A man who understood the importance of winning wars…

Ernie Pyle sharing with soldiers, as always...

Ernie Pyle sharing with soldiers, as always…

“A redhead in a knit cap, slender as a thread at 100 pounds and given to drink and melancholy, showed up with a typewriter to educate America. Ernest Taylor Pyle had recently become a war correspondent after writing more than 2 million words as a roving reporter during the Depression. From Tunisia he wrote:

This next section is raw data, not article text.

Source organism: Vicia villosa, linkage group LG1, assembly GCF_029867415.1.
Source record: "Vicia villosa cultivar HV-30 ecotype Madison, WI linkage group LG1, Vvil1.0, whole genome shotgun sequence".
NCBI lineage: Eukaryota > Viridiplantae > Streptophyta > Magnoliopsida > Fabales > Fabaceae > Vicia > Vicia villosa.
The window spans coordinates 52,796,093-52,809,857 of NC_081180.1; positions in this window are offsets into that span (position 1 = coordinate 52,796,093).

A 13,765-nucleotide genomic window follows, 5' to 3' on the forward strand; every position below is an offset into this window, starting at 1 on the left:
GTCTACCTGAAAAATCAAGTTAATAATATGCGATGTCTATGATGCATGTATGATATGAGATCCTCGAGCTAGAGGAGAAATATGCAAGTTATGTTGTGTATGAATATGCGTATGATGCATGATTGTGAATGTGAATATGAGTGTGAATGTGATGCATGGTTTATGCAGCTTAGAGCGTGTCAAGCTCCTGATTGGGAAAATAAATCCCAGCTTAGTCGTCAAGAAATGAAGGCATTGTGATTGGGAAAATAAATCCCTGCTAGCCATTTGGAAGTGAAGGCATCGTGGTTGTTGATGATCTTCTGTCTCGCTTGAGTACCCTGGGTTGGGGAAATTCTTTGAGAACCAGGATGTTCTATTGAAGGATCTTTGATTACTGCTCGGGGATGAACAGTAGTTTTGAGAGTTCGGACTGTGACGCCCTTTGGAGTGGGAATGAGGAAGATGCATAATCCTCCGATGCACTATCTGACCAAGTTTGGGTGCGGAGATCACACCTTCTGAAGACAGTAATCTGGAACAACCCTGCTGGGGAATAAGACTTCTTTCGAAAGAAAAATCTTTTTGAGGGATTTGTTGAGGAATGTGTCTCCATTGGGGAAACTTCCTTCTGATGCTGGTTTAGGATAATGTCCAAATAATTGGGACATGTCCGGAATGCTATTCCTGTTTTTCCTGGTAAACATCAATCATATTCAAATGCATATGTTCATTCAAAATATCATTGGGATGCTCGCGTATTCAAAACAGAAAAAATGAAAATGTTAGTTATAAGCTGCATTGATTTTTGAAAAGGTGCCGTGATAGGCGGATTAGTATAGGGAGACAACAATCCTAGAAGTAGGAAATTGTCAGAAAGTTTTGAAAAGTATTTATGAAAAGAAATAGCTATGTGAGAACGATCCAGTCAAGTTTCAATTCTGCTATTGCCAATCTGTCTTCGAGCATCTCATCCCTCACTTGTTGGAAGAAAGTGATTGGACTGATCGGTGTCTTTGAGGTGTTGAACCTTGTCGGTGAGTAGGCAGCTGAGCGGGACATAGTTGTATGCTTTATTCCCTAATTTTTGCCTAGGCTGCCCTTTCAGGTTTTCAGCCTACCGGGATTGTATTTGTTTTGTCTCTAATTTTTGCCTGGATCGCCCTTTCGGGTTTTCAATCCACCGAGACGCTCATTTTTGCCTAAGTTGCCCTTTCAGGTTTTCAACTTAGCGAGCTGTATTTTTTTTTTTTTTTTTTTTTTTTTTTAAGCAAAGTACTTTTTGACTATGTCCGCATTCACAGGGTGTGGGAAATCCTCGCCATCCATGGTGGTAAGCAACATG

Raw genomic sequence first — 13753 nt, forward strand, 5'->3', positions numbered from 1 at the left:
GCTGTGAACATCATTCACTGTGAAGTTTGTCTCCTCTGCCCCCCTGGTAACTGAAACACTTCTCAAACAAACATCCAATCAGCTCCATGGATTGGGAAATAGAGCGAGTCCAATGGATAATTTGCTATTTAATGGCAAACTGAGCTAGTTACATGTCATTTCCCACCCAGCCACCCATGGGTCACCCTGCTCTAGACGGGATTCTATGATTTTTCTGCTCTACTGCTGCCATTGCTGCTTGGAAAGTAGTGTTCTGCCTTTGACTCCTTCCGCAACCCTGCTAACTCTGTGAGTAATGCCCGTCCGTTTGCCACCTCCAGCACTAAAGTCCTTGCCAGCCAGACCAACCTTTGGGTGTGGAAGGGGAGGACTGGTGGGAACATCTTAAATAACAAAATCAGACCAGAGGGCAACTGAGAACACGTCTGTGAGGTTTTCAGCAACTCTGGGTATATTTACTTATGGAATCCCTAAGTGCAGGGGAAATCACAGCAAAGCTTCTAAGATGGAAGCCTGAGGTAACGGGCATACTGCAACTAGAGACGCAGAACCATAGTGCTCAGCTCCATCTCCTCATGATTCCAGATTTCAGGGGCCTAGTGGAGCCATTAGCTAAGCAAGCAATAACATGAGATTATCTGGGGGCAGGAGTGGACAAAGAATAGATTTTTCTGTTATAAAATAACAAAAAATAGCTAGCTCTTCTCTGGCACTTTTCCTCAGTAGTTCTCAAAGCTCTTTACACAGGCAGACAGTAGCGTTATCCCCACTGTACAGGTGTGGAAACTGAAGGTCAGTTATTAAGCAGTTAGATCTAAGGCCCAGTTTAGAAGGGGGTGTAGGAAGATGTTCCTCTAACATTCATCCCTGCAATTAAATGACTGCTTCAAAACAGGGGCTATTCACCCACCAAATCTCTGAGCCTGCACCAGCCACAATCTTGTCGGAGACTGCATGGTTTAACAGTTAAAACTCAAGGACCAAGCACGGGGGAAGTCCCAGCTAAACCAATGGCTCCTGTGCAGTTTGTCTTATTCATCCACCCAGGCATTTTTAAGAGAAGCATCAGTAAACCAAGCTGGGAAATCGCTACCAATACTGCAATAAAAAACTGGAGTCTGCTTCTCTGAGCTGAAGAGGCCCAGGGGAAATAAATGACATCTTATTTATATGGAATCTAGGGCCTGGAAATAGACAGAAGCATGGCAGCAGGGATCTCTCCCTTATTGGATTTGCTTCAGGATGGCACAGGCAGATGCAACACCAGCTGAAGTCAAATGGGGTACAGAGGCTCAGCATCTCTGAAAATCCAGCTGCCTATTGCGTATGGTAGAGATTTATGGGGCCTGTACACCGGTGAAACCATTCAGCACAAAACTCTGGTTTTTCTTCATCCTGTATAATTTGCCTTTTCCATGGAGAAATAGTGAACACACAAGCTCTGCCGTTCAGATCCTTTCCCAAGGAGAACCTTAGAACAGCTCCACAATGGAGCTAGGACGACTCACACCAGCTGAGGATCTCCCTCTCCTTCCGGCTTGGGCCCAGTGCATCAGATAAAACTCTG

There are none of the little things that make life normal back home. There are no chairs, lights, floors, or tables. There isn’t any place to set anything, or any store to buy things. There are no newspapers, milk, beds, sheets, radiators, beer, ice cream, or hot water.   A man just sort of exists . . . The velvet is all gone from living.”

An Army at Dawn, The War in North Africa, 1942-1943, Copyright © 2002 by Rick Atkinson, Henry Holt and Company, LLC, 175 Fifth Avenue, New York, NY, Page 238.

About Michael

Retired military officer; retired Air Force civil servant; retired executive, DS Information Systems Corporation; writer; researcher; reader and avid yachtsman.
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